European insurers said tough economic conditions triggered by the euro zone debt crisis were hitting the life insurance market, leaving the non-life and emerging markets sectors to take up the slack.
Some of the short-term headwinds in those markets are very real, Aviva chief executive Andrew Moss told reporters on Thursday.
European insurance shares are down 12 percent this year, reflecting fears sovereign defaults could force insurers to take writedowns against government bond portfolios, as well as worries over the impact of a sluggish economy.
Weaker third-quarter trends in life insurance were partly offset by a stronger non-life performance, with reinsurer Swiss Re
The non-life insurance business seems to be doing well, said Jean Francois Tremblay, an analyst at RBC Capital Markets.
What is driving that is the price increases that reinsurers and primary insurers have been pushing through, and on top of that claims inflation seems to be behaving well.
While competition has prevented non-life insurers raising prices in many European countries, the industry has, in the past year, been able to introduce gradual increases to compensate for a drop investment income caused by rock-bottom interest rates.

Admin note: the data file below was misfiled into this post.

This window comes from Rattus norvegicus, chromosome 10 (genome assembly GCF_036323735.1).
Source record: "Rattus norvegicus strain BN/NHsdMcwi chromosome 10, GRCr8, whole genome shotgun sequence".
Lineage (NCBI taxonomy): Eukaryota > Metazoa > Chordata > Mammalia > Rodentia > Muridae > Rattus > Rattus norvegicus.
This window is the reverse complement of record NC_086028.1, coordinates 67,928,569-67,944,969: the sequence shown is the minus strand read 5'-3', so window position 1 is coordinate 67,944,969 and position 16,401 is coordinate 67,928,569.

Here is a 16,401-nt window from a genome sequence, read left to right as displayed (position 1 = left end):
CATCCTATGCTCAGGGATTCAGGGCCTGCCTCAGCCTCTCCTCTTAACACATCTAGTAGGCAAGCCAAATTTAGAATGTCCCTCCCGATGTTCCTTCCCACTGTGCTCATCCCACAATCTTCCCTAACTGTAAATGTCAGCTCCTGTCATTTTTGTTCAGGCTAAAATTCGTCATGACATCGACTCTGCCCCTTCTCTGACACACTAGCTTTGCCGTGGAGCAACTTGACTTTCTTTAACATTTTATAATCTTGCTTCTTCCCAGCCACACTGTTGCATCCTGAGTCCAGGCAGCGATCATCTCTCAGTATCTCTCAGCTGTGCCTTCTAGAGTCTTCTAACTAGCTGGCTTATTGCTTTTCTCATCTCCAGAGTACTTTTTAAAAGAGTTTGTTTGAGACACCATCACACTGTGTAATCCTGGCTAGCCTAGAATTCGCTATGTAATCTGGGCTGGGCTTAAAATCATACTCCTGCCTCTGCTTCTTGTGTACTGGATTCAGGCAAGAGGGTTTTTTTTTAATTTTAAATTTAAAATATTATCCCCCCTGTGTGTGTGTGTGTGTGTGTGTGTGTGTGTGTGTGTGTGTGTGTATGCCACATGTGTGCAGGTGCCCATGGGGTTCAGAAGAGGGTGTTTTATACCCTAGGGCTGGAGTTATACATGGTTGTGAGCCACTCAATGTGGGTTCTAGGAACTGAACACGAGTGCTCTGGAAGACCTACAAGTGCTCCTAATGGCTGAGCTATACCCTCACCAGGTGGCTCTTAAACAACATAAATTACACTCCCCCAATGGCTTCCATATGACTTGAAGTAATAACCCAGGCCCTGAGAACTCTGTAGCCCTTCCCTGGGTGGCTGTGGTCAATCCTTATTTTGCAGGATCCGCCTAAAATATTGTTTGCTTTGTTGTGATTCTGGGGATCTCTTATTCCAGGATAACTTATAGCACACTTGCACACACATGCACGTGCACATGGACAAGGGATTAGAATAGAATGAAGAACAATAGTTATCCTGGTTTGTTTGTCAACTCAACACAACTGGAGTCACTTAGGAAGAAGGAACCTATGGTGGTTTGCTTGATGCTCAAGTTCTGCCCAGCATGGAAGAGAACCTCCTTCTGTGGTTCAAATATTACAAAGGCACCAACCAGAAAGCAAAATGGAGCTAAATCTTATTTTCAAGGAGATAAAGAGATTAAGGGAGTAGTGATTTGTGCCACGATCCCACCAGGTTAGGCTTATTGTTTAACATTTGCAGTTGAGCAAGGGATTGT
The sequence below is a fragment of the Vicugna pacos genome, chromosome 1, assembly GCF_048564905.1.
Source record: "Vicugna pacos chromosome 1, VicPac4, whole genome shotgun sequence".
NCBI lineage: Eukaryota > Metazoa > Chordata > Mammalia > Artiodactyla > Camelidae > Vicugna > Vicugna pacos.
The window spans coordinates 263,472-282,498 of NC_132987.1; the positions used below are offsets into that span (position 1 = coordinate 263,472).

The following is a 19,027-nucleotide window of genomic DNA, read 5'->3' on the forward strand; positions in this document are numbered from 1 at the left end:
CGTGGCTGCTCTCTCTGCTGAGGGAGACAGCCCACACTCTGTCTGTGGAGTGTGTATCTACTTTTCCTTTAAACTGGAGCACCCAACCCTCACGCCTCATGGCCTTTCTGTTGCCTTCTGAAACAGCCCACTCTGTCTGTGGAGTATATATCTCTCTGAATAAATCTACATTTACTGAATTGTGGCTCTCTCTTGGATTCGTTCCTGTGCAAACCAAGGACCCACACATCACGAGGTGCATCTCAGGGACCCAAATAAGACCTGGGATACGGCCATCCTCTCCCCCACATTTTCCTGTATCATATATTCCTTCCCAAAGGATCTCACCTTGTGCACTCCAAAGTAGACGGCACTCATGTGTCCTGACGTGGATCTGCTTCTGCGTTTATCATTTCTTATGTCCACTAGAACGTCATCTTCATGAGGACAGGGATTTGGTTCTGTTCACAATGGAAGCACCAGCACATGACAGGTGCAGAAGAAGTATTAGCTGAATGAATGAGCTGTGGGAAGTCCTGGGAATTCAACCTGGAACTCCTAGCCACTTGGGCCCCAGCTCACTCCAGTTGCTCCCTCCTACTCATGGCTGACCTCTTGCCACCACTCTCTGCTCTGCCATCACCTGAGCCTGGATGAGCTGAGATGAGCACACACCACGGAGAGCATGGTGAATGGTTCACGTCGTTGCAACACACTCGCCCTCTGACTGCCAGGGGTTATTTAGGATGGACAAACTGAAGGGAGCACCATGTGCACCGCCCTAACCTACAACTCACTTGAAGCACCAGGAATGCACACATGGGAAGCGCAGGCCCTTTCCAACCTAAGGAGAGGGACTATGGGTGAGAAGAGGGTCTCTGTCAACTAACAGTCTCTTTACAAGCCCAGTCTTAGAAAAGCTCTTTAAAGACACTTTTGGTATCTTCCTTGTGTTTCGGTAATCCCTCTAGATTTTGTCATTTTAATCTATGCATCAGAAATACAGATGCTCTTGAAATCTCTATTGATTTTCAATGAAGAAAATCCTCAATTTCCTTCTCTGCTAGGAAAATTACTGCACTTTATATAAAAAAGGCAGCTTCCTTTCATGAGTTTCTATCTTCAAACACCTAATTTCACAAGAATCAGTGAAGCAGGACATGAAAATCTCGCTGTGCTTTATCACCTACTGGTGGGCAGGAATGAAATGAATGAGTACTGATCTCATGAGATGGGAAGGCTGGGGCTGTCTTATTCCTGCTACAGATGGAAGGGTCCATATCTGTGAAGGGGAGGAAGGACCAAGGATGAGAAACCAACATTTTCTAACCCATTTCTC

Demand for non-life insurance traditionally holds up better than life insurance during economic downturns, as consumers have less discretion over whether they buy non-life products such as motor insurance.
Aviva, a composite insurer operating in both the life and non-life markets, said an 8 percent decline in nine-month life insurance sales was offset by a 9 percent jump in non-life premiums.
Insurers' third-quarter numbers were also bolstered by robust growth in emerging markets, with RSA, Swiss Re and Anglo-South African financial conglomerate Old Mutual all hailing bumper sales in fast-growing Asia and Latin America.
Growth continues to be driven by Asia, especially China, Swiss Re chief financial officer George Quinn said on a conference call.
European insurance shares were up 2.45 percent by 1200 GMT, buoyed by hopes a referendum on a bailout for critically indebted Greece will be abandoned, clearing the way for the rescue package to go ahead.
Aviva, Britain's second-biggest insurer, was one of just three leading insurance stocks in negative territory after the company said rising yields on European sovereign and corporate debt had cut its capital surplus to 2.7 billion pounds from 4 billion at the end of June.
(Editing by Dan Lalor)